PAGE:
Why Storen’s scoreless inning mattered
By Tom Schad | Associate Reporter
Thursday night’s game featured two young aces, two home runs, two wall-crashing catches, a game-saving snag, a sacrifice squeeze and a small fire. So in the middle of all that, it would have been easy to miss (or see and eventually forget about) Drew Storen’s scoreless eighth inning.
Storen struck out the top of the D-backs lineup, setting down Gerardo Parra, Aaron Hill and Paul Goldschmidt in order with 15 pitches. Storen struck out the side for the first time all season, but that’s not what made his outing noteworthy. He also kept the game tied at 2, though that’s not what made it important.
Storen’s scoreless eighth inning mattered because for perhaps the first time all season, he pitched like a closer. He was nothing short of dominant, attacking the strike zone with four different pitches — including the changeup that he developed last season. He finished all three of his strikeouts with offspeed stuff: changeup, slider, changeup.
“When I got hurt last year, I told myself I had to work on a changeup because you see these guys and they make adjustments to you,” Storen said. “No matter how good your breaking ball is, if they’ve seen you a couple times, it’s not really going to do you a whole lot of good. So you’ve got to be able to have something else to throw in there and get somebody out with your fastball, and that’s been working out pretty well so far.”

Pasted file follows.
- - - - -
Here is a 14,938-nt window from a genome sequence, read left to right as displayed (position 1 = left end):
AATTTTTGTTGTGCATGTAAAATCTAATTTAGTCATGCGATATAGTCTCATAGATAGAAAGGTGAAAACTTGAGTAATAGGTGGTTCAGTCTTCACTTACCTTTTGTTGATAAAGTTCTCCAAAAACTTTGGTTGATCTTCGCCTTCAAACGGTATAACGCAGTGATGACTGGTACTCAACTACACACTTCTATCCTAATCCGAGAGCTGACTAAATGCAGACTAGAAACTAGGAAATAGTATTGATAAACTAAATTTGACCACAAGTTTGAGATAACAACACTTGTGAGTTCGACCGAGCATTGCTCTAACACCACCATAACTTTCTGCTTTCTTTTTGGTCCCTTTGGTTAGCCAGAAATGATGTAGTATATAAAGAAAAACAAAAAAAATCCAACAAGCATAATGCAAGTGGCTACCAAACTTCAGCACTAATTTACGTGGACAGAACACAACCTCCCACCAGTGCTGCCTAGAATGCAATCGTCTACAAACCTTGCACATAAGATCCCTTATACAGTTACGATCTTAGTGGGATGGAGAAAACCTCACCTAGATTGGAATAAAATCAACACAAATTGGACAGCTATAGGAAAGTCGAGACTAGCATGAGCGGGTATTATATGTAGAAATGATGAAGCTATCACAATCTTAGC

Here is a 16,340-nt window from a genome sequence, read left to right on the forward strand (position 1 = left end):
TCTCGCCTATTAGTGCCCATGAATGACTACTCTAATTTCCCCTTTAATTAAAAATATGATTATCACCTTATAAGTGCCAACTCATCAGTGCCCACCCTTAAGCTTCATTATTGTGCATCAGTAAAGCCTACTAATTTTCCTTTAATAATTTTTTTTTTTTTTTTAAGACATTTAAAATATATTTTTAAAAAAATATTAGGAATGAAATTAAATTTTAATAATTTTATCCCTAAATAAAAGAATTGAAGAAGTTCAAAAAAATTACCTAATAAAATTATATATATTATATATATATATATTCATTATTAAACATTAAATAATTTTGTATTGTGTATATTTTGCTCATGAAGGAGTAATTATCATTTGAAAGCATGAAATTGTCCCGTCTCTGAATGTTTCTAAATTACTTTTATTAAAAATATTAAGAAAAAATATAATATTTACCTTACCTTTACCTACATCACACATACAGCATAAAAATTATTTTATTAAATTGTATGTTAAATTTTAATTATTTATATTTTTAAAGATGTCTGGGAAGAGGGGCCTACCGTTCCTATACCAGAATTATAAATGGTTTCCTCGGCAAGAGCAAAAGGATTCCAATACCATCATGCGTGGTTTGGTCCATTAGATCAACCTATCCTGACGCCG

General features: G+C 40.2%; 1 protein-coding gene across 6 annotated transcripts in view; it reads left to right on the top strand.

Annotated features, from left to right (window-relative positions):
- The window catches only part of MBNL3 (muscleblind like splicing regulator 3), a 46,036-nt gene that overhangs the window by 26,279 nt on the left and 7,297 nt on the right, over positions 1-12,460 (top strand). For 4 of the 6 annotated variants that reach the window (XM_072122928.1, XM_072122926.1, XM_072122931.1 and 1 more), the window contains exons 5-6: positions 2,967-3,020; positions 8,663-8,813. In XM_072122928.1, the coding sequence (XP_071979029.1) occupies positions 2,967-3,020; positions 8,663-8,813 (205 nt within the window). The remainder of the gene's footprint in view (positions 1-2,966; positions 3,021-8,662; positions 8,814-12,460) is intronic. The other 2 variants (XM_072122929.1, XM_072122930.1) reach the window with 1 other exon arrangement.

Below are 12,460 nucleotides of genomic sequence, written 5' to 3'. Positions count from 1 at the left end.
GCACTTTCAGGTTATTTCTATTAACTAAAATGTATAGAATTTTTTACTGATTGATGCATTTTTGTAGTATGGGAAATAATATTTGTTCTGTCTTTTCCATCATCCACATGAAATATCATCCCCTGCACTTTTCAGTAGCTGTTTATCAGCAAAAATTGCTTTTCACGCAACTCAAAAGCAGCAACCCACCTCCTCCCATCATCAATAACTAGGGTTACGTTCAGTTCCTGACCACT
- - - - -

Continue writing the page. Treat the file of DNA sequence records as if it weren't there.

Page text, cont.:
One of the lasting images of the 2012 season is Storen sitting alone at his locker after blowing a save in Game 5 of the NLDS. His confidence was shaken, and he continued to struggle early in the season. After Thursday night, it looks like he might have turned a corner. He has not allowed an earned run in 14 of his past 15 appearances.
“He’s starting to pitch more instead of just throw, which he did for me in 2011,” manager Davey Johnson said. “He was good against both left and right [handed hitters], and this year I think coming back, starting a new role, he was just more interested in trying to overpower them.”
The Nationals have bolstered their bullpen with lefties Fernando Abad and Ian Krol, whose reliability as the season wears on could play a significant role in this team’s fate. But a confident, closer-ready Storen is the key. If he returns to old form, he will have a stabilizing effect on the bullpen and give Johnson some much-needed wiggle room late in the game.
After all, not everybody is cut out for high-pressure situations — like, for instance, the eighth inning of a tie game against one of the best teams in the National League. Storen, however, lives for it.
“I’ve always kind of thrived off that, I always enjoy pitching in those situations,” he said with a shrug. “I guess that’s a good thing to have.”